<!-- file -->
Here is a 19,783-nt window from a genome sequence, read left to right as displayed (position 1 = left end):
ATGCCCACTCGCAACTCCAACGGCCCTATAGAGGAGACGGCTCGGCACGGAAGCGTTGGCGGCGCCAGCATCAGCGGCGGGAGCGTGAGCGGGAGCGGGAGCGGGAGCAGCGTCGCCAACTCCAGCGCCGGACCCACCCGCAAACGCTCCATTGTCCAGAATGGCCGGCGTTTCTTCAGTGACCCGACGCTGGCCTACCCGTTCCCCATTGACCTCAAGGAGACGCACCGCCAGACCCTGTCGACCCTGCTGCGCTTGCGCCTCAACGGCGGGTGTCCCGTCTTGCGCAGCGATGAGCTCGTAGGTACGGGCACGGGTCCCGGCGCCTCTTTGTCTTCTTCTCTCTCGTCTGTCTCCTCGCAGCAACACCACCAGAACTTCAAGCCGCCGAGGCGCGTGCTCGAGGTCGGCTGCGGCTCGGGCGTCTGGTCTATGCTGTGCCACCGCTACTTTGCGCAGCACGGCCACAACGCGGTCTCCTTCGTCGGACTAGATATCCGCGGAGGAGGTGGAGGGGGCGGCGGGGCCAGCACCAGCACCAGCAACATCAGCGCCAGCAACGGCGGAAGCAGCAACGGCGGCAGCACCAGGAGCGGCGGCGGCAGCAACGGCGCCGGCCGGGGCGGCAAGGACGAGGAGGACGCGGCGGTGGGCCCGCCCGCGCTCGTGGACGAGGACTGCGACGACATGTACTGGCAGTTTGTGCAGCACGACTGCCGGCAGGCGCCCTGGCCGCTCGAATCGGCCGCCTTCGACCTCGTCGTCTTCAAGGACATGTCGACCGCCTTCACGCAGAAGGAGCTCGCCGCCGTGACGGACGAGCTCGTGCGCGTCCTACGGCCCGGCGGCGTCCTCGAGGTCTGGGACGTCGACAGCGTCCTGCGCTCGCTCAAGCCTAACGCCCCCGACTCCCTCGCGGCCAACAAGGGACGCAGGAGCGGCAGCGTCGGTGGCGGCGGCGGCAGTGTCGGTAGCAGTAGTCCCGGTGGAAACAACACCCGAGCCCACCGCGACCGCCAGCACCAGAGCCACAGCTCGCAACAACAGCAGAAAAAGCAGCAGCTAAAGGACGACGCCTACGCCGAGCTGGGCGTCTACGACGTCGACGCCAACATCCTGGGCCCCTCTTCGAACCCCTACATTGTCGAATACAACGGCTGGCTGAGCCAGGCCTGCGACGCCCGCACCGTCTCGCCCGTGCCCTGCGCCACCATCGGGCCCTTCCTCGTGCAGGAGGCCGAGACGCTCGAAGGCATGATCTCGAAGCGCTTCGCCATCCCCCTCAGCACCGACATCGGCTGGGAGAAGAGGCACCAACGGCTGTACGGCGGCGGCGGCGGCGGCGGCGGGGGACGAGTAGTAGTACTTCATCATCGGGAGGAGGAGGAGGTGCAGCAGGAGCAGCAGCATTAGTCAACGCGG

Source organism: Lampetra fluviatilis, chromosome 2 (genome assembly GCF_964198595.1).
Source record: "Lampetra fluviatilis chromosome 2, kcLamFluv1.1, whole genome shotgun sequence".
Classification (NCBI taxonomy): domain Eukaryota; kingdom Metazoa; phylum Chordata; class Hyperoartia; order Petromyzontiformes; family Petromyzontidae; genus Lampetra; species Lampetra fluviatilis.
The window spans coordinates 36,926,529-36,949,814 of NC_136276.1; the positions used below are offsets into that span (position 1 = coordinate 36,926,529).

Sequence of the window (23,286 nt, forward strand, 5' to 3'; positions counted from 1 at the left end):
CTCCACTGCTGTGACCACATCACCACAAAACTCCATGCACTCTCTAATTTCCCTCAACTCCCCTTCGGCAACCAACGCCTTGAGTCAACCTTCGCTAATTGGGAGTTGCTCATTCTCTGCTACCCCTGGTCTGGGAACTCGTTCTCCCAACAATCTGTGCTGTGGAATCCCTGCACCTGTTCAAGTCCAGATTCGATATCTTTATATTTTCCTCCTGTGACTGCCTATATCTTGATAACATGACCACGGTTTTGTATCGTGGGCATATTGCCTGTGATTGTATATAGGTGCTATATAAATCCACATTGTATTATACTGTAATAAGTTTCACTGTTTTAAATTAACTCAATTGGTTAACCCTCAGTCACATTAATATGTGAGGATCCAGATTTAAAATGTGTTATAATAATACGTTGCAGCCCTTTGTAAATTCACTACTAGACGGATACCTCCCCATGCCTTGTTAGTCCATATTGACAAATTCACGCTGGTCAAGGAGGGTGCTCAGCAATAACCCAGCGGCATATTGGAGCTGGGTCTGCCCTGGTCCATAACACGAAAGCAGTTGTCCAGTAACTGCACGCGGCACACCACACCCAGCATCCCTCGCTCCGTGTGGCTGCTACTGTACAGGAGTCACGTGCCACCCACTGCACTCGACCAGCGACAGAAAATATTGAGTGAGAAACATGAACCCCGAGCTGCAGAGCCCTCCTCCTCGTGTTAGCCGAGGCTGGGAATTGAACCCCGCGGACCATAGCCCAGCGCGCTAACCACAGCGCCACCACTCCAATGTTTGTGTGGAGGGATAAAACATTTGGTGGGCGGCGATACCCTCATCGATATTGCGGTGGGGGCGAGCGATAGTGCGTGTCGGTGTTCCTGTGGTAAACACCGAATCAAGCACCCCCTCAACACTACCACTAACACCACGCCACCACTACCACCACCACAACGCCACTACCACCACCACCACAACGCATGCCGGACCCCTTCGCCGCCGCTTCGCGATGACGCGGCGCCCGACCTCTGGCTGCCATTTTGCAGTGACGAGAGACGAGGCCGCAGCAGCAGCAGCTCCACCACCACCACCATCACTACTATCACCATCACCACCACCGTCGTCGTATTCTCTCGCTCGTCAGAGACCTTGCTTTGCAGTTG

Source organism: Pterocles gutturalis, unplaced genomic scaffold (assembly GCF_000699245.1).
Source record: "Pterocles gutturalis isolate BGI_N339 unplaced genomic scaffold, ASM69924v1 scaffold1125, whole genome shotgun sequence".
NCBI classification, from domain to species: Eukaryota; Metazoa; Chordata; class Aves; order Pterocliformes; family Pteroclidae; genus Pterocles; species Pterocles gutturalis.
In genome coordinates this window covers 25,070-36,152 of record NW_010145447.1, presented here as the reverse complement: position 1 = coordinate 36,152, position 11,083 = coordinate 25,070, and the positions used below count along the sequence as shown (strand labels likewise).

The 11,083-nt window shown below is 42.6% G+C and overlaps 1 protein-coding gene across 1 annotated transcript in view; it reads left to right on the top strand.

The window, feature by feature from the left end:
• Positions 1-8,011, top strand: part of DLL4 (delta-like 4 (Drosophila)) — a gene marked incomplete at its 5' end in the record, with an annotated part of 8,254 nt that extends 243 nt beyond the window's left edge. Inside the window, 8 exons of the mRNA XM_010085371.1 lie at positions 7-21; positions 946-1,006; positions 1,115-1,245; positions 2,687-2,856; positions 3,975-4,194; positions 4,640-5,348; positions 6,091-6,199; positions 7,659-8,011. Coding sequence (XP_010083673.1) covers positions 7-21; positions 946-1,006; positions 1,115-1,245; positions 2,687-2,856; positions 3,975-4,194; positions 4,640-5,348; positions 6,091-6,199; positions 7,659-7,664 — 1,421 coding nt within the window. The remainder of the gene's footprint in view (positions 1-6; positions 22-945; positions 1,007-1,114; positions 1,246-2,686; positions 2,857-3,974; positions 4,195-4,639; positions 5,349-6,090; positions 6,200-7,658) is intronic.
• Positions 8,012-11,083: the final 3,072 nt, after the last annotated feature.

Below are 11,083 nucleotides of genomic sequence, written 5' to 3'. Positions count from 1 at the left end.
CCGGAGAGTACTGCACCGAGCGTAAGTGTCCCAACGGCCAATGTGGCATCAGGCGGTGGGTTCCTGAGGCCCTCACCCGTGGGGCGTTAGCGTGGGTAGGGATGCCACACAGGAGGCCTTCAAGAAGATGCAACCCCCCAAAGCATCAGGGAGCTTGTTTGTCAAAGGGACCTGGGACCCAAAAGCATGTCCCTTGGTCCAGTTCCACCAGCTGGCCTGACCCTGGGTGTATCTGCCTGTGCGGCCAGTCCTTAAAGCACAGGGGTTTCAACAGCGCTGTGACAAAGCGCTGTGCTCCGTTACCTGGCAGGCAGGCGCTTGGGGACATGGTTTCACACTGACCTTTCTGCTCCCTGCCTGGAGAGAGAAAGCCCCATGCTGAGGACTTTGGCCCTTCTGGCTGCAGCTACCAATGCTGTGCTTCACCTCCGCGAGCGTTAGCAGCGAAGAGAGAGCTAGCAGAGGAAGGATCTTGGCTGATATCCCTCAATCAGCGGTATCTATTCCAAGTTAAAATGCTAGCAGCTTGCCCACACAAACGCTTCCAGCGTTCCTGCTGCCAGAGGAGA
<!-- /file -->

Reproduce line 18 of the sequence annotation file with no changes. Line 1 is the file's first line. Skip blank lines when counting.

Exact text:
CCGGAGAGTACTGCACCGAGCGTAAGTGTCCCAACGGCCAATGTGGCATCAGGCGGTGGGTTCCTGAGGCCCTCACCCGTGGGGCGTTAGCGTGGGTAGGGATGCCACACAGGAGGCCTTCAAGAAGATGCAACCCCCCAAAGCATCAGGGAGCTTGTTTGTCAAAGGGACCTGGGACCCAAAAGCATGTCCCTTGGTCCAGTTCCACCAGCTGGCCTGACCCTGGGTGTATCTGCCTGTGCGGCCAGTCCTTAAAGCACAGGGGTTTCAACAGCGCTGTGACAAAGCGCTGTGCTCCGTTACCTGGCAGGCAGGCGCTTGGGGACATGGTTTCACACTGACCTTTCTGCTCCCTGCCTGGAGAGAGAAAGCCCCATGCTGAGGACTTTGGCCCTTCTGGCTGCAGCTACCAATGCTGTGCTTCACCTCCGCGAGCGTTAGCAGCGAAGAGAGAGCTAGCAGAGGAAGGATCTTGGCTGATATCCCTCAATCAGCGGTATCTATTCCAAGTTAAAATGCTAGCAGCTTGCCCACACAAACGCTTCCAGCGTTCCTGCTGCCAGAGGAGA